Exercises for sciatica: herniated or slipped disc | NHS

Exercises for sciatica: herniated or slipped disc | NHS


EXERCISES FOR SCIATICA HERNIATED OR SLIPPED DISC I’m Sammy Margo.
I’m a chartered physiotherapist. Today I’m going to talk to you
about exercises for a herniated or slipped disc. But first we need to understand a little
bit about the anatomy of the spine and where the disc is. So, this being the spine,
this is the skull. This is the pelvis. These are the vertebrae. The yellow things are nerves that are
in between each one of the vertebrae. These are the discs which are like washers in between
each one of the vertebrae. What happens with a herniated disc is the disc material comes out
a little bit. It puts pressure
on the surrounding area. It can be just locally or on the nerve.
If it’s on the nerve, it may well cause pain down the leg,
sciatica, into the buttock,
into the back of the thigh, or into the calf and even into the foot. The main aim is to take the pressure
off the nerve and help reduce the inflammation. We’re looking to give this area space
so that it can breathe. First I’m going to show you some
positions of comfort you can get into to help alleviate the pain
from a herniated disc. Come along onto your tummy, please. And if you can, lie on your tummy. If you do have this problem, you might
not get into this position so easily. Lie yourself down flat. Head down. In so doing,
we’re opening up the low back. That will allow things to settle down. This can help alleviate pain
in this area, in the buttock, in the hamstring,
in the calf and in the foot. The main aim is to take the pressure
off this area. Lying in this position for a while
can help settle down your symptoms. It’s quite tricky
to get into and out of, but it’s a position worth doing. Moving onto the next position, can you
come and lie on your side, please? Lying on your side can sometimes help
alleviate the discomfort. Again, you might not be able to move
into that position that easily. It’s quite often your problem side
is uppermost. Can you bend your knees
a little bit more? Both of them? We’re getting into a foetal position
which again gaps the area. I’m placing a pillow between your knees, particularly for those of you
with an hourglass figure. That can help settle things down and allow the spine to be
in a more comfortable position. Just lying facing that way. OK? If you’re lying on the floor, you might want to put something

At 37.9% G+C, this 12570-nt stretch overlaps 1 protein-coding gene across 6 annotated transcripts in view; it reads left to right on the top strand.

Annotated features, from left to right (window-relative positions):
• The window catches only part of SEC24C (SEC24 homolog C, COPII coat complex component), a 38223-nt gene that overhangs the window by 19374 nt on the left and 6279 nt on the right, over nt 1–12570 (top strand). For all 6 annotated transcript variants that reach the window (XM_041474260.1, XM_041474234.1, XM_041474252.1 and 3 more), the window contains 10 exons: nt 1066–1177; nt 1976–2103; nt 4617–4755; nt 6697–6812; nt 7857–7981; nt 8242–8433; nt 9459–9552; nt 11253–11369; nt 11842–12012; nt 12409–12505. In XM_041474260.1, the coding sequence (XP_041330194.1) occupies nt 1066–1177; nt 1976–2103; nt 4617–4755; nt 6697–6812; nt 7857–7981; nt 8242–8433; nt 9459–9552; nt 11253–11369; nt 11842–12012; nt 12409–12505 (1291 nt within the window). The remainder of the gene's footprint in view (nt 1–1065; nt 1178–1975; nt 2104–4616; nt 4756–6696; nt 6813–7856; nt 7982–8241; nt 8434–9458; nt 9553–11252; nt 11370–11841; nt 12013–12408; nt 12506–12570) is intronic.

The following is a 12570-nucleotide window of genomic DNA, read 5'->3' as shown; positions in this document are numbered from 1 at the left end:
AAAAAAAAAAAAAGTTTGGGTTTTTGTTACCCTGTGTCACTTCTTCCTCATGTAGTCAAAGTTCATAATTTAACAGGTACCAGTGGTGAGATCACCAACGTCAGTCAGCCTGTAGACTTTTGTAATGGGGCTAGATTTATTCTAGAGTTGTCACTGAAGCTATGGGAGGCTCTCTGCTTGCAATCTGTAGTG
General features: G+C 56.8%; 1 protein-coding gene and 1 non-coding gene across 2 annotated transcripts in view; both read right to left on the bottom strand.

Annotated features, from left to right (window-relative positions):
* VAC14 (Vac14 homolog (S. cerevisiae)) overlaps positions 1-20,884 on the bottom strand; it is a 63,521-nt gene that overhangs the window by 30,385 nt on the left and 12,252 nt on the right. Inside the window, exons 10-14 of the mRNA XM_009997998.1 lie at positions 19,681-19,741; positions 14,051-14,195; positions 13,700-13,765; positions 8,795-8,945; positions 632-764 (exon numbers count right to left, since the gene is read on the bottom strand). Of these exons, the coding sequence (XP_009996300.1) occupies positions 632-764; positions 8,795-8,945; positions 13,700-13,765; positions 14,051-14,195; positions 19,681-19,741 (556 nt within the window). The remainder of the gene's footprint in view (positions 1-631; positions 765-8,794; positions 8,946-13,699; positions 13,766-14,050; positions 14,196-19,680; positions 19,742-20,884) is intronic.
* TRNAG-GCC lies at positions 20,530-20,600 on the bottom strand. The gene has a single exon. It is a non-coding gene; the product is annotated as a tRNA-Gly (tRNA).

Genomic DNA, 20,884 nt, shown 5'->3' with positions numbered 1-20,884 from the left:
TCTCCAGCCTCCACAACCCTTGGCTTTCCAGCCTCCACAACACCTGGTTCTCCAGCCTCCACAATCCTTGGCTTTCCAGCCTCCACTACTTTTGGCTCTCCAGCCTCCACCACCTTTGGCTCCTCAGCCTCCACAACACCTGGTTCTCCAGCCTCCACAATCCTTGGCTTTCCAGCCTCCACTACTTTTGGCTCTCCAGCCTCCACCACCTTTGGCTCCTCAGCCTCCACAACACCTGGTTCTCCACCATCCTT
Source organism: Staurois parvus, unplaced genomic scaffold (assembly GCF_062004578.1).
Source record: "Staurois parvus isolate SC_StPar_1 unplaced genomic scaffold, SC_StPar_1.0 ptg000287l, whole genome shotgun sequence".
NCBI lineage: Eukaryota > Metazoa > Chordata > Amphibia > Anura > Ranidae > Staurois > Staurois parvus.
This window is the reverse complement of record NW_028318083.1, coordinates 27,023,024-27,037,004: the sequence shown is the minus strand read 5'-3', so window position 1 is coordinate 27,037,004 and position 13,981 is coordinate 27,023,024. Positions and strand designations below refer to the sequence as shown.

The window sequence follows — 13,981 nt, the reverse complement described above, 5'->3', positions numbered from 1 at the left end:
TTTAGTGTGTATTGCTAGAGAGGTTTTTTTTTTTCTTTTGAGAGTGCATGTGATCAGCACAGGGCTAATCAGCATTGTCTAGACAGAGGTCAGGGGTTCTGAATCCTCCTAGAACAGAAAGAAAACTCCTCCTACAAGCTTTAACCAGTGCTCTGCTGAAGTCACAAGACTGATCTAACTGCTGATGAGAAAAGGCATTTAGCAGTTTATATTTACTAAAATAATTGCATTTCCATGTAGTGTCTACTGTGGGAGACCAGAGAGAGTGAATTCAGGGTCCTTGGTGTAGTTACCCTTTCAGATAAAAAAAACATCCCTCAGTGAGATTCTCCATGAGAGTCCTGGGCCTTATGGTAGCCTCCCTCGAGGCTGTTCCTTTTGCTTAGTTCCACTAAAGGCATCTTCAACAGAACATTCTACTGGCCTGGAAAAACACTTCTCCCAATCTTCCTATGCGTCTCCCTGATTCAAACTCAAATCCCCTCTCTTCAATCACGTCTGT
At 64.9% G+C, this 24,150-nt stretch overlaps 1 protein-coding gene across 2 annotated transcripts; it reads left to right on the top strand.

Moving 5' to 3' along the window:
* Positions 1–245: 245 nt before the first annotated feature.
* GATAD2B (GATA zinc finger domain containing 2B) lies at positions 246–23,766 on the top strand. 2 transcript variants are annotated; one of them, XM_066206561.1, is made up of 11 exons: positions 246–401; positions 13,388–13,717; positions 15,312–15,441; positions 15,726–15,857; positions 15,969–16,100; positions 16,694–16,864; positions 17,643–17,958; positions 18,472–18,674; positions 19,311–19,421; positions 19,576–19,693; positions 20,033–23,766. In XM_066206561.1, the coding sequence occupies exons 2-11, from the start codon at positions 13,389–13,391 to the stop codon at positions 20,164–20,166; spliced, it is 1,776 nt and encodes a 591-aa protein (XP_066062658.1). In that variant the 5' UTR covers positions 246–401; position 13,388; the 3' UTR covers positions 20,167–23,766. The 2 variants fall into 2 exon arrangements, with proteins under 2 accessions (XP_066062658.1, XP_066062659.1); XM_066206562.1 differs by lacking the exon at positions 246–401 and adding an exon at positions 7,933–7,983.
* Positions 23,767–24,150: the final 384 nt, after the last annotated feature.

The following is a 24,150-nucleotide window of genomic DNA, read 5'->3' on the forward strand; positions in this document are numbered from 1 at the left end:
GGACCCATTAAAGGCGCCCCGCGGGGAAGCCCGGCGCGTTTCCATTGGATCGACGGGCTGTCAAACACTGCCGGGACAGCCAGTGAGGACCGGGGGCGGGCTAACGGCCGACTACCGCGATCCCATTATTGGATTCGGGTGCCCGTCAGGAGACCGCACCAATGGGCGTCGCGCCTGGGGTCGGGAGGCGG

under the side to flatten the area. Sometimes lying in this position can
help alleviate the pain. It’s for you to figure out whether this
is helping alleviate the pain. Come and roll onto your back, please. Lying on your back,
often putting a pillow… Lie yourself down flat.
..under your knees. What we often do if this position
is not quite giving you relief… It will give you relief
because it’s softening your low back. We often build up pillows a little bit
more, put more pillows under your knees. For some people, we even put a chair
on the bed or they lie on the floor. By being in this position, that will help alleviate your low back
and gap the area. Even lying on your back
with your legs on a chair can help take the pressure off the area. We’re going to move on to exercises now.
Just put your feet down. Again, the main aim is
just to be very gentle. Gentle exercises,
just to help prevent any muscle atrophy and keep things moving. If any of these give you pain
or discomfort, you must stop. The way to do it is
just some gentle pelvic tilting. So, if you feel my hand, squash my hand down while you’re
sucking your tummy muscles in. Again, you’re gapping the joint, holding
it there, starting to wake things up. You often do get some muscle atrophy.
The muscles switch themselves off. We want to keep working things. Relax. And again.
Squash down as hard as you can, but holding each one for five seconds. You can do those ten times.
Obviously, I won’t be there. If you want to have a go at putting
your hand under your back yourself… And just push down. Holding it, holding it, holding it. If you feel any pain or discomfort,
stop and let it go. That’s a very good one to get going.
You need to do ten of those. The next one is buttock squeezing. And squeezing your buttocks. Squeezing your buttocks
as hard as you can. And relax. None of this should give you
any pain or discomfort. You can do ten of those,
holding each one for five seconds. When you feel ready, it’s very important to return to work
or to activity as soon as possible, however moderate it is. So, think about swimming
or cycling or gentle walking. Just some rhythmical exercises
that won’t aggravate you, that will just get you going. The sooner you return,
the better you’ll be. It’s very important that you have
proper resolution of your herniated disc so you don’t get another recurrence. So, a return to activity
as soon as possible. Respect the pain.
Also, look at things like weight. Weight is a big thing that can actually
put a lot of strain on your discs. Your posture at work, be it in the car,
be it at your desk… Your posture in bed,
what position you’re lying in. Make sure that your spine
is well-supported. And exercises. We’re leading sedentary lifestyles.
You’ve got to keep strong. Make sure you’re taking breaks
during the day at work, going for walks,
keeping strong and keeping mobile. IF YOU EXPERIENCE ANY PAIN
OR DISCOMFORT WHILE DOING THESE EXERCISES PLEASE STOP
AND CONSULT YOUR GP. FOR MORE INFORMATION GO TO:
www.nhs.uk/sciatica